86. TO PROTECT OUR RIGHT TO PEACEFULLY PROTEST
The right to peacefully protest is a bedrock of our democracy and shouldn’t be hindered by undue restrictions and limitations. Since taking control of the state legislature in 2010, Republican lawmakers have placed severe restrictions on protests at the NCGA, leading to well over 1,000 arrests. While GOP elected officials, including gubernatorial candidate Dan Forest, cheered as heavily armed protestors called for NC to fully reopen in the midst of a raging pandemic, Republicans across the state have moved to restrict, and even outlaw, peaceful protests for racial justice and against police brutality, calling protestors “thugs” and “vermin” who should be shot if they resist the police.
ACDP Billboard: We Did It!
Thank You for Your Generous Support!
The billboard will be located on Interstate 40/85 between Exits 145 and 147 and will go up in early September.
Please continue your generous support of the ACDP.
August 17 – 20, the Democratic Party will formally nominate the next president and vice president of the United States at the 2020 Democratic National Convention, anchored in Milwaukee, Wisconsin.
|In order to ensure that the convention will reach viewers wherever they are, convention officials have been working with partners to house convention content on over a dozen platforms, in addition to traditional broadcasts. The official live stream for the 2020 Democratic Convention will be hosted on DemConvention.com, where viewers can also find the full convention schedule, and a digital tool kit to get involved.|
More Convention information HERE
The Board of Elections will begin mailing out Absentee Ballots
Absentee Ballot Request Forms from
The Center for Voter Information?
And the absentee ballot request forms that many of us are receiving from the Center for Voter Information which contain the form, and a postage paid envelope addressed to the Alamance Board of Election are valid so please go ahead and use them!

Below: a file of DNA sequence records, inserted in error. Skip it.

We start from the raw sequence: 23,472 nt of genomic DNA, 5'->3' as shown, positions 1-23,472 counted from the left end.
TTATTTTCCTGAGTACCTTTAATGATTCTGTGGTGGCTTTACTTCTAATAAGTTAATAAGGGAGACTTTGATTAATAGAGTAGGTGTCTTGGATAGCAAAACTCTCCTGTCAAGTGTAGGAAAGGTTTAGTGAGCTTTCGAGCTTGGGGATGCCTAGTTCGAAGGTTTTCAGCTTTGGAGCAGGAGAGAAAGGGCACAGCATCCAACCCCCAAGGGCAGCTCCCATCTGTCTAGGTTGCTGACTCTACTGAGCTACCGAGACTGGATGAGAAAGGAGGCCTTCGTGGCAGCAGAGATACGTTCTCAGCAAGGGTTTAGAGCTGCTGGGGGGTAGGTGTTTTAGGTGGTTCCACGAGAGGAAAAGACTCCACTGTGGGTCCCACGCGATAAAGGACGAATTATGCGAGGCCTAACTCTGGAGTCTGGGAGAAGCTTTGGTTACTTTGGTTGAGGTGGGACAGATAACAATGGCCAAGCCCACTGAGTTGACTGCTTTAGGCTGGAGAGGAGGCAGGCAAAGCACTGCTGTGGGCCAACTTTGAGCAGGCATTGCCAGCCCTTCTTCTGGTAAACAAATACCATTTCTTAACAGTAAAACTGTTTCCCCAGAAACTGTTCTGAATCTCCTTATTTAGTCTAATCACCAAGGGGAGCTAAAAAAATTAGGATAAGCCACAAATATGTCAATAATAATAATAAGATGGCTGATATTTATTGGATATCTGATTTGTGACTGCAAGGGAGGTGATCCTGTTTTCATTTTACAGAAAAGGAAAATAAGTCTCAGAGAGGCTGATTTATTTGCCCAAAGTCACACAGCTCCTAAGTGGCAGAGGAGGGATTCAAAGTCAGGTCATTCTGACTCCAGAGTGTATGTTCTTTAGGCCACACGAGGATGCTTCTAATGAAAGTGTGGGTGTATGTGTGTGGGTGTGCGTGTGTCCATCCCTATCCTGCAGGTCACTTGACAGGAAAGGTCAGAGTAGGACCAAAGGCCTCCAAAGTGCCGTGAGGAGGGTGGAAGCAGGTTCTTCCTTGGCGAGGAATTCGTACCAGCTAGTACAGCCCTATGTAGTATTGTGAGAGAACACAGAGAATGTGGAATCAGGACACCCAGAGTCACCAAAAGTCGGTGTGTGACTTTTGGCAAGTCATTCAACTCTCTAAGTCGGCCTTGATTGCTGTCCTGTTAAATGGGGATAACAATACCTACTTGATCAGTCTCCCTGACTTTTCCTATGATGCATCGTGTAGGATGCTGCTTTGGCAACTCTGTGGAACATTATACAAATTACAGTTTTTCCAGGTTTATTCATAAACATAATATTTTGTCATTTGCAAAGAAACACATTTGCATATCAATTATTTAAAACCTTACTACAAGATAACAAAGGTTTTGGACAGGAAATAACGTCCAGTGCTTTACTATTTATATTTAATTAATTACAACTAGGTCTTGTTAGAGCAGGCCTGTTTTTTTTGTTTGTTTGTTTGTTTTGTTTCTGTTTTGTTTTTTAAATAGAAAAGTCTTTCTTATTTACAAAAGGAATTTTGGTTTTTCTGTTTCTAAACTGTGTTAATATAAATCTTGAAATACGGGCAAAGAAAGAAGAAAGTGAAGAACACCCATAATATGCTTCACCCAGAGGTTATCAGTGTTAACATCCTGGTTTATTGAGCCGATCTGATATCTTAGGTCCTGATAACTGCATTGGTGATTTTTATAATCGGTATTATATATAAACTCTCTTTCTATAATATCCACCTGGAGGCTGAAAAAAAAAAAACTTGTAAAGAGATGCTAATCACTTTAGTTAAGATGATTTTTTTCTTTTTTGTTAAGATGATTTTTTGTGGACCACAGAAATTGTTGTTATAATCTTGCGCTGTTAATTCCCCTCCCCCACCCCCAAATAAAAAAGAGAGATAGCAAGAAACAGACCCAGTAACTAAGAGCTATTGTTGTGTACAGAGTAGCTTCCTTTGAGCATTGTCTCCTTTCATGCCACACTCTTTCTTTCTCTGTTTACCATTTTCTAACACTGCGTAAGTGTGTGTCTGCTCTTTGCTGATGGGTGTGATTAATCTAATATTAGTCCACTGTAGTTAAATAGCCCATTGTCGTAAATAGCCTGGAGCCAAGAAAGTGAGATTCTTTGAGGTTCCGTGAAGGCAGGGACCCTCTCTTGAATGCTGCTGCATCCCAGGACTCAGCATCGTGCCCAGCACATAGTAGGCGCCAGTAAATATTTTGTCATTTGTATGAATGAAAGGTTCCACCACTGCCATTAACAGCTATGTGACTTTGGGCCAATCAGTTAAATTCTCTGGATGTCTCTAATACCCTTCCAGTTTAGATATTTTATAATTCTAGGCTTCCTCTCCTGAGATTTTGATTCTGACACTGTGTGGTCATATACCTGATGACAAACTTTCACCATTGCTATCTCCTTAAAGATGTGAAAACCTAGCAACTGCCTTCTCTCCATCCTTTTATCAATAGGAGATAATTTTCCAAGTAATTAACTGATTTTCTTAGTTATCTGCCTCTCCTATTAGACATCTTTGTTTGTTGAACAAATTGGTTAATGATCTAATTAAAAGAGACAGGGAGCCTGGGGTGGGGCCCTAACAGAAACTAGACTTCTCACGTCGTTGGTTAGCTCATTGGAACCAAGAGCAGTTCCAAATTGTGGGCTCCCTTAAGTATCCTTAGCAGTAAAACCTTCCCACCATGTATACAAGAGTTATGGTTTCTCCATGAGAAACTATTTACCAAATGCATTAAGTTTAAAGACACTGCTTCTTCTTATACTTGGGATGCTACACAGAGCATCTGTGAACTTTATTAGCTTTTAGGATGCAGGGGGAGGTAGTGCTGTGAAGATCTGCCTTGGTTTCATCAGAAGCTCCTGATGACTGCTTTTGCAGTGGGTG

Here’s an article explaining the nuts and bolts of absentee voting. https://www.ncvoter.org/absentee-ballots/
Here is a link to an absentee ballot request form in North Carolina. It is not too early to do this. You can also call our local Board of Elections at (336)570-6755 and request that they send you an absentee ballot request form. Or, if you’d like to check your registration status or register to vote the Times News has this nifty little page. HERE
Change is coming to Alamance County
Be Part of It!
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$20 for 2020
Help the Democratic Women of Alamance County Honor and celebrate the centennial of the ratification of the 19th Amendment by donating $20 for 2020, the 100 year anniversary of the ratification of the 19th Amendment which guaranteed and protected women’s constitutional right to vote. Donate Here
Wondering what you can do to help ensure local elections meet the challenges of this health crisis?
Give Your Time at Election Time.
Finding election workers is always a challenge and in this election the civic-minded seniors that usually fill these positions should get to sit this one out if they have health concerns. Early Voting workers especially work long days and a couple of long weeks. So if you want more weekend hours for Alamance County voters, giving your time to staff those hours is a great way to help. Also, these are paid positions. More Information HERE
Join Our ACDP Voter Outreach Team!
Be a part of our Voter Outreach team and commit to helping your friends and neighbors get out the vote this election! In exchange for your generous donation, ACDP is offering these high-quality shirts to anyone interested in helping us get our message out that Your Vote Does Count! 2020 will be a pivotal election year and one of our top goals is ensuring that all individuals who have the right to vote can and will use it. Donate Here!
Proud Alamance Democrat Yard Signs